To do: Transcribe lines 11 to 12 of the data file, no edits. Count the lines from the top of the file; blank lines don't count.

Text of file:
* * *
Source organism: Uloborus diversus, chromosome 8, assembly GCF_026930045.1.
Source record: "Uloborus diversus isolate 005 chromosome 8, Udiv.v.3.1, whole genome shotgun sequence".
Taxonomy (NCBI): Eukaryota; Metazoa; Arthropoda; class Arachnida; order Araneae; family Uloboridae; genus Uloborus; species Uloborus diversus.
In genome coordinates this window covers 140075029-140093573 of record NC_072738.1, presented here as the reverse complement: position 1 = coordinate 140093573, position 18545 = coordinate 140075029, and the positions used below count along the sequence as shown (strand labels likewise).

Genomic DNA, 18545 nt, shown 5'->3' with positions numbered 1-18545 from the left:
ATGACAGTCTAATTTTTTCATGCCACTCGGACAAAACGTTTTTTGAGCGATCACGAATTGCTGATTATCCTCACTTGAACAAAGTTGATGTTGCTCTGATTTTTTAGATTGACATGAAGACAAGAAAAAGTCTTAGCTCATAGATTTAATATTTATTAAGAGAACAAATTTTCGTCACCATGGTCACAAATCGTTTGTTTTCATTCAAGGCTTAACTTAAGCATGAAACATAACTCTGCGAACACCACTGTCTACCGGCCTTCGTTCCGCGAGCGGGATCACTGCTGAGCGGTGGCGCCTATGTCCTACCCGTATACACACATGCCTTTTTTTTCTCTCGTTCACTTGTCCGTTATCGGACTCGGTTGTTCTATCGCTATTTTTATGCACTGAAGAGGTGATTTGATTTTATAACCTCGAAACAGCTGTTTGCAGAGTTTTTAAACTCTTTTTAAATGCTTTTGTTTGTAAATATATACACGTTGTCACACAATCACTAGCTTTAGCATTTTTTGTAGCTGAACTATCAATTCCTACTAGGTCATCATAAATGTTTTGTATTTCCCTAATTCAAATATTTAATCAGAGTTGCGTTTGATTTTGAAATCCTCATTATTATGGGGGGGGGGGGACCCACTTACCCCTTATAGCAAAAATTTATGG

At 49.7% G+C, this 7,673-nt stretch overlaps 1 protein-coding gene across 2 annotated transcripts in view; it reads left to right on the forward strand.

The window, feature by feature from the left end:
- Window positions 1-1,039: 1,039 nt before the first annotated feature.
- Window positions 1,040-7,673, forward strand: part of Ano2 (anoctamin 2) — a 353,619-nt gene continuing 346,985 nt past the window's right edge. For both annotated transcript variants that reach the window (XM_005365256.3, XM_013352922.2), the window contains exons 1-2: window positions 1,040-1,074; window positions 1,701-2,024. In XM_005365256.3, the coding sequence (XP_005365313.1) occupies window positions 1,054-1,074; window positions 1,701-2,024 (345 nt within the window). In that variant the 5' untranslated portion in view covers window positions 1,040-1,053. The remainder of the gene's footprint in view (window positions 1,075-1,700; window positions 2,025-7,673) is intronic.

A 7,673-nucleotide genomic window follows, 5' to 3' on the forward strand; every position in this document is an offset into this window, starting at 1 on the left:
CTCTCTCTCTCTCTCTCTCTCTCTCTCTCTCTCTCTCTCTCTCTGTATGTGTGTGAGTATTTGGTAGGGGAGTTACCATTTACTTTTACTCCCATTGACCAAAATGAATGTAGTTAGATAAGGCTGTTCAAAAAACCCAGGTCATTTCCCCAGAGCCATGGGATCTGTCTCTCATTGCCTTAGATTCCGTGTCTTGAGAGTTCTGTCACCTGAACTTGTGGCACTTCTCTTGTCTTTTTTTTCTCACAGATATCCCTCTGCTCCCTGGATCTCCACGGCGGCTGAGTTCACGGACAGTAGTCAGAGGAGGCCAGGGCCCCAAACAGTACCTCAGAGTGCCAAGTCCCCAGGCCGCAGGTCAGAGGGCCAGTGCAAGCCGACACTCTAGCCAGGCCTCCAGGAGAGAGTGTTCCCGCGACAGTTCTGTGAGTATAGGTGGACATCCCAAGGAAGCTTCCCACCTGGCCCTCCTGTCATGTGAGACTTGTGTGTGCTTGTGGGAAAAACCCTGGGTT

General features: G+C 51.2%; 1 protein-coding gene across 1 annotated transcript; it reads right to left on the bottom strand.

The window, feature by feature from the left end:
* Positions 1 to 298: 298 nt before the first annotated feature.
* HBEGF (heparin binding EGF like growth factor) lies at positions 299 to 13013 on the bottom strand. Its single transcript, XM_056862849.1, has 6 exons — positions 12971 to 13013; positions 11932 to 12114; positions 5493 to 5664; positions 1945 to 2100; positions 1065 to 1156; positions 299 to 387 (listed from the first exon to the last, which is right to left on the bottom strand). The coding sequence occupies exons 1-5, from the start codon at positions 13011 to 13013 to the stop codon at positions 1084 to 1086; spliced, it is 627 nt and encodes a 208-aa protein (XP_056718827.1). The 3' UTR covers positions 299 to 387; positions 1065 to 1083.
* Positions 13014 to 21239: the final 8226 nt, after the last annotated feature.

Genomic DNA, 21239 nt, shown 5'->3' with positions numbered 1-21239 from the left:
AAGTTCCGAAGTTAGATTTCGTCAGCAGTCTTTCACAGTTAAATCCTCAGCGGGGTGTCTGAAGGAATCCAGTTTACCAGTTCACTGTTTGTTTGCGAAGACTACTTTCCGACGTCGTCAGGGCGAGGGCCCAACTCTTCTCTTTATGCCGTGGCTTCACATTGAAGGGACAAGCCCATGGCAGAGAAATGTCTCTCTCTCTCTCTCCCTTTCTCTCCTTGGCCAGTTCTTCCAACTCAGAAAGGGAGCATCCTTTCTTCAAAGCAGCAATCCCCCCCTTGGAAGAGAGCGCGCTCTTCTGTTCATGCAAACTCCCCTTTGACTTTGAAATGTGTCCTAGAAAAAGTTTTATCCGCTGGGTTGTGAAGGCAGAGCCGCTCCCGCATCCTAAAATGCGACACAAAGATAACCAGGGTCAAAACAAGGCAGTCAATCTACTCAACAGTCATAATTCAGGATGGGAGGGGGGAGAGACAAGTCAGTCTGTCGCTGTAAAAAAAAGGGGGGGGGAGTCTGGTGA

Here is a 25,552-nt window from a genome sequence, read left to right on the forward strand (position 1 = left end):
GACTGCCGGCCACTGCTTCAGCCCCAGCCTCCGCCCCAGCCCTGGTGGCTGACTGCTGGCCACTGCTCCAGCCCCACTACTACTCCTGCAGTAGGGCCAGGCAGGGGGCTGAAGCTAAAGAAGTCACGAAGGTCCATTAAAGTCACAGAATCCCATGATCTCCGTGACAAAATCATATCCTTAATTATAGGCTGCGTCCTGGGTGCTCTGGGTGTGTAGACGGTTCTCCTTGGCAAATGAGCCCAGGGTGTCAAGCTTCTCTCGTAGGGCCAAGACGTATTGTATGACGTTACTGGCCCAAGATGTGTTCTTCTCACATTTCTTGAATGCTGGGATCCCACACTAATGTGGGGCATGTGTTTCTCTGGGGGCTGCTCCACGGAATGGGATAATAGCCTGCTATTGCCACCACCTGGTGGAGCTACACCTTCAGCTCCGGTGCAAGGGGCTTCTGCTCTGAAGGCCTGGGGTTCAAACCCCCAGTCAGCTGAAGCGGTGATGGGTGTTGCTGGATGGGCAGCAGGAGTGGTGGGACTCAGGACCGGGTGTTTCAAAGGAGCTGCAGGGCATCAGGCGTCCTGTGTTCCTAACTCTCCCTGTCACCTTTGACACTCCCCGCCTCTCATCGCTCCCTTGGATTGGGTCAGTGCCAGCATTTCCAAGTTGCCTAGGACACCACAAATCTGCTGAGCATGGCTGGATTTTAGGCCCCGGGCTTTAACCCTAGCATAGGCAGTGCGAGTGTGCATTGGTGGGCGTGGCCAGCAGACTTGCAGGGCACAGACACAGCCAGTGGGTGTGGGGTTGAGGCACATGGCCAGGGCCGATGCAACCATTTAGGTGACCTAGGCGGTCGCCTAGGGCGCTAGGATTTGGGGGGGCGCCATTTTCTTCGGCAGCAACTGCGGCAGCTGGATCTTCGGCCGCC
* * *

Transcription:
A 7,673-nucleotide genomic window follows, 5' to 3' on the forward strand; every position in this document is an offset into this window, starting at 1 on the left:
CTCTCTCTCTCTCTCTCTCTCTCTCTCTCTCTCTCTCTCTCTCTGTATGTGTGTGAGTATTTGGTAGGGGAGTTACCATTTACTTTTACTCCCATTGACCAAAATGAATGTAGTTAGATAAGGCTGTTCAAAAAACCCAGGTCATTTCCCCAGAGCCATGGGATCTGTCTCTCATTGCCTTAGATTCCGTGTCTTGAGAGTTCTGTCACCTGAACTTGTGGCACTTCTCTTGTCTTTTTTTTCTCACAGATATCCCTCTGCTCCCTGGATCTCCACGGCGGCTGAGTTCACGGACAGTAGTCAGAGGAGGCCAGGGCCCCAAACAGTACCTCAGAGTGCCAAGTCCCCAGGCCGCAGGTCAGAGGGCCAGTGCAAGCCGACACTCTAGCCAGGCCTCCAGGAGAGAGTGTTCCCGCGACAGTTCTGTGAGTATAGGTGGACATCCCAAGGAAGCTTCCCACCTGGCCCTCCTGTCATGTGAGACTTGTGTGTGCTTGTGGGAAAAACCCTGGGTT